My main points are that, though it is good to have a teaching plan (albeit that it should be flexible,  reponsive to student needs, and should accommodate serendipity)learning :

  • students should be participants in planning outcomes and
  • we should assess what students actually learn, not what we think we are teaching.

From a learning perspective, there's less than no point in summatively judging what learners have not learned. However, that's exactly what most institutions actually do. Assessment should be about how learners have positively changed, not whether they have met our demands.

This also implies that students should be participants in the planning and use of learning outcomes: they should be able to personalize their learning, and we should recognize their needs and interests. I use andragogy to frame this, because it is relatively uncontroversial, is easily understood, and doesn't require people to change everything in their world view to become better teachers, but I could have equally used quite a large number of other models. Connectivism, Communities of Practice, and most constructivist theories, for instance, force us to similar conclusions.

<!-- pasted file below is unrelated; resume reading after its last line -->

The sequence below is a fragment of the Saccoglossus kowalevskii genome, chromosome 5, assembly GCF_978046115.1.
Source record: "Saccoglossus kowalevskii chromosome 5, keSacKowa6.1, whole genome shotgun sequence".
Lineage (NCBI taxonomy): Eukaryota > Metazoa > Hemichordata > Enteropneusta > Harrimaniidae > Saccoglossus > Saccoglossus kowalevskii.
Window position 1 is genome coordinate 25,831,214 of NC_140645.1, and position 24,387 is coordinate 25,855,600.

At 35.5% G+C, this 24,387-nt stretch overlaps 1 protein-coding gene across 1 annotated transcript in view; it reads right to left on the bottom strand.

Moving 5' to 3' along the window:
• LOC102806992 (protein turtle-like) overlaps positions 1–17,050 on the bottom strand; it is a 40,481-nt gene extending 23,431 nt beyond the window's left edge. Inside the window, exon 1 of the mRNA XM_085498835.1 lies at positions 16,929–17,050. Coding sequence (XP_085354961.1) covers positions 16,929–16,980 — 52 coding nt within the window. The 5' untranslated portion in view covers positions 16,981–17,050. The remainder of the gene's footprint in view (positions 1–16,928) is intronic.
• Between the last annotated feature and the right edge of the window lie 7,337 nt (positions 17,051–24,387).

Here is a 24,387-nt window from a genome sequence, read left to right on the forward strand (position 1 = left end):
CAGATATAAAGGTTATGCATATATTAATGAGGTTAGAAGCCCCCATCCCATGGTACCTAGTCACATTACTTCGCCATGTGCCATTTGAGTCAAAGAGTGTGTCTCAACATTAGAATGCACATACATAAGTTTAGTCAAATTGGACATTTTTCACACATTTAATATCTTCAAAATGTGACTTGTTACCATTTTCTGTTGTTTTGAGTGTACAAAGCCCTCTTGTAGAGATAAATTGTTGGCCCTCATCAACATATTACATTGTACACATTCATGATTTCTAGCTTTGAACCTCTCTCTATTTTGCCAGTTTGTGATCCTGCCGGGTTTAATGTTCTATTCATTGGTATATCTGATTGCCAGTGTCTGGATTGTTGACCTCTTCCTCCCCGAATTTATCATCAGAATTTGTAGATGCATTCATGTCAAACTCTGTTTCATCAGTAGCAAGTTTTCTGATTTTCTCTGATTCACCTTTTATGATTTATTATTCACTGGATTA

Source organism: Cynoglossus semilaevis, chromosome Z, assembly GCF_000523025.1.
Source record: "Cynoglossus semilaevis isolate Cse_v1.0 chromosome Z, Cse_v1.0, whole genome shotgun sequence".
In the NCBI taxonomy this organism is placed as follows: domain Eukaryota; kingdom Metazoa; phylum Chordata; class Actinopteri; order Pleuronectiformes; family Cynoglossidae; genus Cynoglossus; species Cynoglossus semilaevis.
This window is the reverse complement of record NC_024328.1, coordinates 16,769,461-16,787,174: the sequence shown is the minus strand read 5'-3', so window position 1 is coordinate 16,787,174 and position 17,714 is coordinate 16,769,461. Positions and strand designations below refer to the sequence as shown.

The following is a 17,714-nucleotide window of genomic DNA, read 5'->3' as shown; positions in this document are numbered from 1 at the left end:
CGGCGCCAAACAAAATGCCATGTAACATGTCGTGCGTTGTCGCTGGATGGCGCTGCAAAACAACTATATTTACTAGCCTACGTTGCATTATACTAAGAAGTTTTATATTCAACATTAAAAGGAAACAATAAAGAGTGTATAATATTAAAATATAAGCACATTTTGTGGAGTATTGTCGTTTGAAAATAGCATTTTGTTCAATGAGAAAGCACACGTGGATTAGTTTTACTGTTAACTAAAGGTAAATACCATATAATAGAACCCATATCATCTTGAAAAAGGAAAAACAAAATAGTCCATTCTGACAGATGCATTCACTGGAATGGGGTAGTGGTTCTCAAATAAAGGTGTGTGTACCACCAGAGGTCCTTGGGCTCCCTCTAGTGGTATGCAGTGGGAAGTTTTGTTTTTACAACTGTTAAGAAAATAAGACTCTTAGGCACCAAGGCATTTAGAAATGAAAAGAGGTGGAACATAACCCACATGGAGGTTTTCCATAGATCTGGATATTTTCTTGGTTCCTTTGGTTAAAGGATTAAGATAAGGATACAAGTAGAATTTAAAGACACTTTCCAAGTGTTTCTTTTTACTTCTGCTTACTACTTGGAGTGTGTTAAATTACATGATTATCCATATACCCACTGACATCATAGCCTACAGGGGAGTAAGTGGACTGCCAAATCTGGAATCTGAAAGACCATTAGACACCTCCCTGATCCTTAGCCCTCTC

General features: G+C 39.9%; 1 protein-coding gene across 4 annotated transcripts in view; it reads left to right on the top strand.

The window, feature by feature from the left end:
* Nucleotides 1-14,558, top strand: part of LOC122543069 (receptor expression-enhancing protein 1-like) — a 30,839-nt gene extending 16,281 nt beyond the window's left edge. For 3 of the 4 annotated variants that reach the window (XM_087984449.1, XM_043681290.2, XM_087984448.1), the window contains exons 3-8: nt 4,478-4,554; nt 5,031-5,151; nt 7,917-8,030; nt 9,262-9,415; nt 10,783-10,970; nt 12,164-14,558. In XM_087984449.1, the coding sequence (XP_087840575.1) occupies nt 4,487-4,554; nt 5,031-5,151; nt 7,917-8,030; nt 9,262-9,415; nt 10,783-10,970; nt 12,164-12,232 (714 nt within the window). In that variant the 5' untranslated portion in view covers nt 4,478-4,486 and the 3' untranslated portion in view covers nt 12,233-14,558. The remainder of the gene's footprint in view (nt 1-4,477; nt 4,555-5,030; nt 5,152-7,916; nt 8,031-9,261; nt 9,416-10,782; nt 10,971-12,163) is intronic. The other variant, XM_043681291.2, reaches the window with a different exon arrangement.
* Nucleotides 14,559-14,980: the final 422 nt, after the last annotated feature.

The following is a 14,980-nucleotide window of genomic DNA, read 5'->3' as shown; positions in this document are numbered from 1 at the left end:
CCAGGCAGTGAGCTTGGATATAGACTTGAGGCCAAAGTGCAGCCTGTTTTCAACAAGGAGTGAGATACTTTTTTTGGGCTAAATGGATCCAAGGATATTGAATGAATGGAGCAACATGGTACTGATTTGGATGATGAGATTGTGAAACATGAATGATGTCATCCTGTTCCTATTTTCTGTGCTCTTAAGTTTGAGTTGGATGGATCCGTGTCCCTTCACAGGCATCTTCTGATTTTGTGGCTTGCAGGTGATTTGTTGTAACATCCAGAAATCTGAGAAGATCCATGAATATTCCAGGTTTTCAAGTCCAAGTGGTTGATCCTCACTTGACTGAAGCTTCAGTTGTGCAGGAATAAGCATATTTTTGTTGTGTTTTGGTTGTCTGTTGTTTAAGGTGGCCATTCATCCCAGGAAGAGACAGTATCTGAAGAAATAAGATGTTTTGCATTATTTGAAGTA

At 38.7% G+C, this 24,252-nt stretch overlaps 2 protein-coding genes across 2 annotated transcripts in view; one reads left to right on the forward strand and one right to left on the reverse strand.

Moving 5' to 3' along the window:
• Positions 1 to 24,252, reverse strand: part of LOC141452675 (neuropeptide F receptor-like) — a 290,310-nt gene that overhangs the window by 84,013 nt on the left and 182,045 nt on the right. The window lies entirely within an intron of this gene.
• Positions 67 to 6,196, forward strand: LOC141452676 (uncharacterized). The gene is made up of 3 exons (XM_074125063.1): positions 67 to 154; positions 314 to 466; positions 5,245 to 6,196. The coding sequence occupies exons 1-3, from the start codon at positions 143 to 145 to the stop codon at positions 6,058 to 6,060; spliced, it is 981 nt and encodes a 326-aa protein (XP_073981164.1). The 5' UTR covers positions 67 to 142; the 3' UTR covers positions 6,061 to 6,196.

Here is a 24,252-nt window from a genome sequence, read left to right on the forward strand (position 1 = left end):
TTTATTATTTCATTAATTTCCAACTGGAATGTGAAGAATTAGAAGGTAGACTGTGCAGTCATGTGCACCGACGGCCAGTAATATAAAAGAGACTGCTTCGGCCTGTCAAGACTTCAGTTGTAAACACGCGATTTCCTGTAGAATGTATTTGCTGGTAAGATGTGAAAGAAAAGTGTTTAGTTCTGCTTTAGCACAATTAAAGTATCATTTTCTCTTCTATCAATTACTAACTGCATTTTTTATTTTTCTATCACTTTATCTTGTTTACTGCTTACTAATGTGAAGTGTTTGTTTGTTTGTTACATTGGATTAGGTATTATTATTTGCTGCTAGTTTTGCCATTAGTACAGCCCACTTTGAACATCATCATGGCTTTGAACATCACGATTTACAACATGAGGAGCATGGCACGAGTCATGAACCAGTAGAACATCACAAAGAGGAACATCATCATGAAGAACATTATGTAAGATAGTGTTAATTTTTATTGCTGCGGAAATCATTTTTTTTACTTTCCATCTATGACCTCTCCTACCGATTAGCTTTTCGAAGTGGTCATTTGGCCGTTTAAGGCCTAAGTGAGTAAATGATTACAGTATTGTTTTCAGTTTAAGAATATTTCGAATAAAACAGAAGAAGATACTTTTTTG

I suggest that appreciative inquiry may be useful as an approach to assessment, inasmuch as the research methodology is purpose-built to bring about positive change, and its focus on success rather than failure makes sense in a learning context.

I also suggest the use of outcome mapping (and its close cousin, outcome harvesting) as a means of capturing unplanned as well as planned outcomes. I like these methods because they only look at changes, and then try to find out what led to those changes. Again, it's about evaluation rather than judgment.


  • Jon,

    I really enjoyed reviewing the slide deck. If you have any audio, it would be great to be able to hear the presentation itself.

    I was unaware of Outcome Mapping or Outcome Harvesting, so I look forward to learning more about them.

    Particularly intriguing to me is how much tunnel vision gets added by not looking at all learning outcomes. So, thanks for that.

    Gerald Ardito November 2, 2018 - 11:59am

  • Thanks Gerald!

    Yes, I had an 'aha' moment when I drew the Venn diagram and mapped it to intended outcomes. I've said as much in so many words many times before but, seeing it laid out in front of me, it just seemed so obvious that the only thing we should ever assess is (in positive terms) what a student has learned. It's good news if that happens to overlap with what we are trying to teach and what we are trying to assess, but that's not the main point. Another nice thing about thinking this way is that, if a student achieves outcomes that we did not intend, but that happen to overlap with something else we assess (e.g. a different course) it can be used as evidence towards that, too. This does mean that we need to have a pretty fair idea of our intended outcomes across the whole institution (or at least a whole program), and thus will run into the many problems of misusing learning outcomes as currency/bureaucratic measurement tools, but it might be a way to sell the idea to those in charge.